Friday, February 06, 2009


With only a week to go, you better get your reservations made at any of the better restaurants in the area, because they are going to fill up quickly!

Why would I say that? Well, because Darwin Day is right around the corner, and you haven't even bought a new hat!

Darwin Day is an international celebration of science and humanity held on February 12, the day that Charles Darwin was born on in 1809. This year marks the 200th year since his birth and 150 years since he published his book "The Origin of Species". Very significant to those who practice Free Thought.

It celebrates the discoveries and life of Charles Darwin — the man who first described biological evolution via natural selection with scientific rigour. There were great minds like Aristotle and Lucretius who suspected the same theories of human evolution, but Darwin made the case understandable to the masses.

More generally, Darwin Day expresses gratitude for the enormous benefits that scientific knowledge, acquired through human curiosity and ingenuity, has contributed to the advancement of humanity.

For those wishing to take part in any gatherings to mark this historic birthday, you can join us this Sunday, Feb 8th, at the Unitarian Universalist Congregation on Sawkill Rd at 11am, as our leader of the Hudson Valley Humanists offers...[get this] a sermon.

Ed Poll will be conducting a talk titled "Living in a Natural Universe" and will have three parts...

1) A positive look at religions of the past and inquiry into why people made religions
2) A history of the humanism and secularism
3) How we can construct a new framework for living without religion.

What am I going to do for Darwin Day, February 12th, you ask? I was thinking about renting "Planet of the Apes".


Anonymous said...

Now this is wild. Darwin Day? I never heard of it as a celebration. Very cool.
I'm guessing this wouldn't have support from all the other "congregations" would it? Science is in complete contradiction to most religions because their earth is still flat.

So, what is it, the UU accepts an all human embrace as its philosophy? How would they have room for non-theists? How does that work? I'll have to look this up.

Anonymous said...

As a Unitarian, I can tell you we are an all inclusive congregation. Our spiritual leaders bring samples of all faiths together to provide a healthy and healing sermon each week.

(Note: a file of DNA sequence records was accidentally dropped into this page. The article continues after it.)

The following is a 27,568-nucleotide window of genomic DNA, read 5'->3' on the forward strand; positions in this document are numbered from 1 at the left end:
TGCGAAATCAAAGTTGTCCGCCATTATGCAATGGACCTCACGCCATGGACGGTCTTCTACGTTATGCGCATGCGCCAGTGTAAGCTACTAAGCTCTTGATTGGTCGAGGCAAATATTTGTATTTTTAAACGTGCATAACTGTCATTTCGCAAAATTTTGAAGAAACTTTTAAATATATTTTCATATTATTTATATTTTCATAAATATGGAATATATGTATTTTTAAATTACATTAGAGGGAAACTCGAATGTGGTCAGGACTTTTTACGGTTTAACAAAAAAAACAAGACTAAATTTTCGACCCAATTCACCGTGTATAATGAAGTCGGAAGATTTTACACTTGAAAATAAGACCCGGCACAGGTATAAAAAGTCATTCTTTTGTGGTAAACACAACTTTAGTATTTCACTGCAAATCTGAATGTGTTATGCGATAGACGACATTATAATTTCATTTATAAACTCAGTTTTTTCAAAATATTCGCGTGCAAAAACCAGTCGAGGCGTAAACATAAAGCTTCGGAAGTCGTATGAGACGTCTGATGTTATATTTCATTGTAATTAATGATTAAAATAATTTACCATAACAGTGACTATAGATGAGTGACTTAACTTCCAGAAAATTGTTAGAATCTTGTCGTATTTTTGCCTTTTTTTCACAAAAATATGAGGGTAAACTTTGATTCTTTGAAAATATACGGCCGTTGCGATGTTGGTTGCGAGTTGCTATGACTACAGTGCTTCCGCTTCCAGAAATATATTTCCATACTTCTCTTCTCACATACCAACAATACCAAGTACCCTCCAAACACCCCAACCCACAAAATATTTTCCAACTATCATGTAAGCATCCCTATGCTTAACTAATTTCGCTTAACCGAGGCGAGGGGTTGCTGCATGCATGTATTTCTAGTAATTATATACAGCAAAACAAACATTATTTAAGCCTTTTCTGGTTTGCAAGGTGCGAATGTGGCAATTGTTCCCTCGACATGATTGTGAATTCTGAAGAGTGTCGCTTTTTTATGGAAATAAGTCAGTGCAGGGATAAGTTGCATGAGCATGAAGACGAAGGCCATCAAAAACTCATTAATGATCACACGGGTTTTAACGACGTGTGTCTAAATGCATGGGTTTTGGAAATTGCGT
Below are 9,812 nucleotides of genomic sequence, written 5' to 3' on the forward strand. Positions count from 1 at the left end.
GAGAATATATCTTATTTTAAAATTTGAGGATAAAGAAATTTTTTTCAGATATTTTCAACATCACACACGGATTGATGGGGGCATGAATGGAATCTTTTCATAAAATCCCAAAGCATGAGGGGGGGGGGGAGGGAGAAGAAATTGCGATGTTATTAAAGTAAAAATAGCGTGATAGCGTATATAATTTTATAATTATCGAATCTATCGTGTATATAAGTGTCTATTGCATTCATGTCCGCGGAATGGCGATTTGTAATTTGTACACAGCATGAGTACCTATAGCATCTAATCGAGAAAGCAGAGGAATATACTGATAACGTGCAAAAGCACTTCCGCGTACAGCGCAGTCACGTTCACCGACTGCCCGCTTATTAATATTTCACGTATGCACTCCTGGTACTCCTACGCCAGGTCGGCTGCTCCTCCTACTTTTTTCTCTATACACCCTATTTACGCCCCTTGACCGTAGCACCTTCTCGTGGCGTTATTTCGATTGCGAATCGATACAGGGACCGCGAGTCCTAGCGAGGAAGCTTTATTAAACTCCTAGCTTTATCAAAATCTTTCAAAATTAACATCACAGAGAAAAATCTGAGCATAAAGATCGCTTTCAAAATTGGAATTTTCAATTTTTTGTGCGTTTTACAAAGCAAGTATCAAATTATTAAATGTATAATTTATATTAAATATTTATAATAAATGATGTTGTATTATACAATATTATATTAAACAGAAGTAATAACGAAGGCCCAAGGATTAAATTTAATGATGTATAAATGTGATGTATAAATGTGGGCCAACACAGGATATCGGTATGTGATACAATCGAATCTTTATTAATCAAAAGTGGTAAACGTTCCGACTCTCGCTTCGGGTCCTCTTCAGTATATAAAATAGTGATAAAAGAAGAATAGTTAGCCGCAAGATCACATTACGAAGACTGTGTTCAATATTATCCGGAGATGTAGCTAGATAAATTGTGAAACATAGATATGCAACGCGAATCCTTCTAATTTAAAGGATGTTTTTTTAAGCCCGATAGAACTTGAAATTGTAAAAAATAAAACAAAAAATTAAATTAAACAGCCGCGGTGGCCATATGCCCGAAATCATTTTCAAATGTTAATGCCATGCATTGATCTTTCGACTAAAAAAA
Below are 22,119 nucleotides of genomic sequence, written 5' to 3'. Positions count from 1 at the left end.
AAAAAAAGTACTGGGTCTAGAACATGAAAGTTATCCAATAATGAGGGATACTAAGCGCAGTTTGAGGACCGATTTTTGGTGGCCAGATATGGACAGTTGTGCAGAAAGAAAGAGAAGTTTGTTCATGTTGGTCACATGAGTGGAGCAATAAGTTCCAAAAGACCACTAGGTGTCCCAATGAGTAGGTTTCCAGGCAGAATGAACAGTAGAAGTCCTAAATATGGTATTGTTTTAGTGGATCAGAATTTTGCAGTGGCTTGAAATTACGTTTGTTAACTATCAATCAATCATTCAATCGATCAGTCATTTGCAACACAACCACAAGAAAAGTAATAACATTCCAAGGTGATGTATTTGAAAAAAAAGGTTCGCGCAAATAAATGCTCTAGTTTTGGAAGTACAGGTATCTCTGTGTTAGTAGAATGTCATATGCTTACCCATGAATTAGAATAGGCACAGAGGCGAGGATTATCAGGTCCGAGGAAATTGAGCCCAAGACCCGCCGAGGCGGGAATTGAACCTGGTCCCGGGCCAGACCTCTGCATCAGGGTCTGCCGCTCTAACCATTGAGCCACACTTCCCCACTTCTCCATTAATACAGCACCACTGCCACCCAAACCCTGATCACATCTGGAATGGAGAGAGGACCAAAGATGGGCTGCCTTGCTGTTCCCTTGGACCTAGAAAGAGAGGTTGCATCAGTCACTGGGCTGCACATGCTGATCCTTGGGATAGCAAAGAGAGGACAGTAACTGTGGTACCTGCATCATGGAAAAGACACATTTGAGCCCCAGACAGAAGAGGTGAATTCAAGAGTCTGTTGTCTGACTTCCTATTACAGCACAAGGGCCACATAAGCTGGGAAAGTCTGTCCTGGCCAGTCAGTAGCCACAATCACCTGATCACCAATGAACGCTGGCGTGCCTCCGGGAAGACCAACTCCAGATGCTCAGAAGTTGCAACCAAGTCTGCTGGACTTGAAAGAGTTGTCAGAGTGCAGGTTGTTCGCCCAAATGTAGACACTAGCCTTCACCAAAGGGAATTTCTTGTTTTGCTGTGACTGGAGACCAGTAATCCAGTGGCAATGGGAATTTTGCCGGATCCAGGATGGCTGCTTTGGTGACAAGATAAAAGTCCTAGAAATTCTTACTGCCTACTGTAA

From ancient Rome to the teachings of Neitzsche and Kant. There is too much good to sample amongst the many cultures to simply dwell in the narrows of one book.
Although I enjoy a congregation far from you, I know you are in for an enlightening conversation this Sunday an am sorry to miss it.

Anonymous said...

Your sense of humor is obviously ever evolving!

Anonymous said...

Darwin himself was a man of faith, although his views on religion diverged from the belief of the Bible as literal history. It is not strange at all that congregations would discuss Darwin's contributions to science and understanding our world.

Anonymous said...

Speechless and Impressed.

Anonymous said...

The so called free thinkers are in fact these days also Creationists, who reject the relative closed-mindedness of Evolutionists. It is nice to believe it is the other way around, but an objective review of same, for example "Creation Moments" on the radio, offers a much broader view of the world than does the usual Evolutionary bluster. And science is simply observation that is reproducible;Darwin's Theories of Evolution have, at least in the focus of man's evolution from a lower species, never been reproducible, nor indeed in most important matters on the focus subject, provable. Objectively, that is worse science than the science-laden supports for Creation. Darwin is an intellect who lacks sufficient science, period.
Any really thorough and objective reading of the subject today would yield this conclusion, although old myths obviously die hard. I went to Catholic High School, and the state required that Evolution be taught as part of science, although the science it lacks is far more glaring than the science behind Creation.
Science is NOT in fact a "complete contradiction" to most religions. It is contrariwise the biggest support therefor than almost anything! Some people don't understand what science is and what it isn't, and aye, thar's the rub!